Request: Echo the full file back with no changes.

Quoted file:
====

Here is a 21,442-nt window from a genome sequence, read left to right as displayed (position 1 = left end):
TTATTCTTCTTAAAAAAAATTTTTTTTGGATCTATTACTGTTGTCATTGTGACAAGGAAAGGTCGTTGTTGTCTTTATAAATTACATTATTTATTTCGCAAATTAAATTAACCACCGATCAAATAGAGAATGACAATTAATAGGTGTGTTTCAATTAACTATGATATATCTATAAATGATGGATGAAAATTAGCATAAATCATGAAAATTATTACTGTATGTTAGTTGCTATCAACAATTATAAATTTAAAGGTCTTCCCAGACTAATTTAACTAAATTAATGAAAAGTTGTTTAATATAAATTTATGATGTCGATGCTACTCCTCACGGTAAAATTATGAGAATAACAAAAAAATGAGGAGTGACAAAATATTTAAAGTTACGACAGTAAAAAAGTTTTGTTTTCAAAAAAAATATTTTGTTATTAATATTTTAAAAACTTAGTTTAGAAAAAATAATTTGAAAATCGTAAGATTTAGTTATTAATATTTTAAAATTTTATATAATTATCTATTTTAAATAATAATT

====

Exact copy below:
Here is a 21,442-nt window from a genome sequence, read left to right as displayed (position 1 = left end):
TTATTCTTCTTAAAAAAAATTTTTTTTGGATCTATTACTGTTGTCATTGTGACAAGGAAAGGTCGTTGTTGTCTTTATAAATTACATTATTTATTTCGCAAATTAAATTAACCACCGATCAAATAGAGAATGACAATTAATAGGTGTGTTTCAATTAACTATGATATATCTATAAATGATGGATGAAAATTAGCATAAATCATGAAAATTATTACTGTATGTTAGTTGCTATCAACAATTATAAATTTAAAGGTCTTCCCAGACTAATTTAACTAAATTAATGAAAAGTTGTTTAATATAAATTTATGATGTCGATGCTACTCCTCACGGTAAAATTATGAGAATAACAAAAAAATGAGGAGTGACAAAATATTTAAAGTTACGACAGTAAAAAAGTTTTGTTTTCAAAAAAAATATTTTGTTATTAATATTTTAAAAACTTAGTTTAGAAAAAATAATTTGAAAATCGTAAGATTTAGTTATTAATATTTTAAAATTTTATATAATTATCTATTTTAAATAATAATT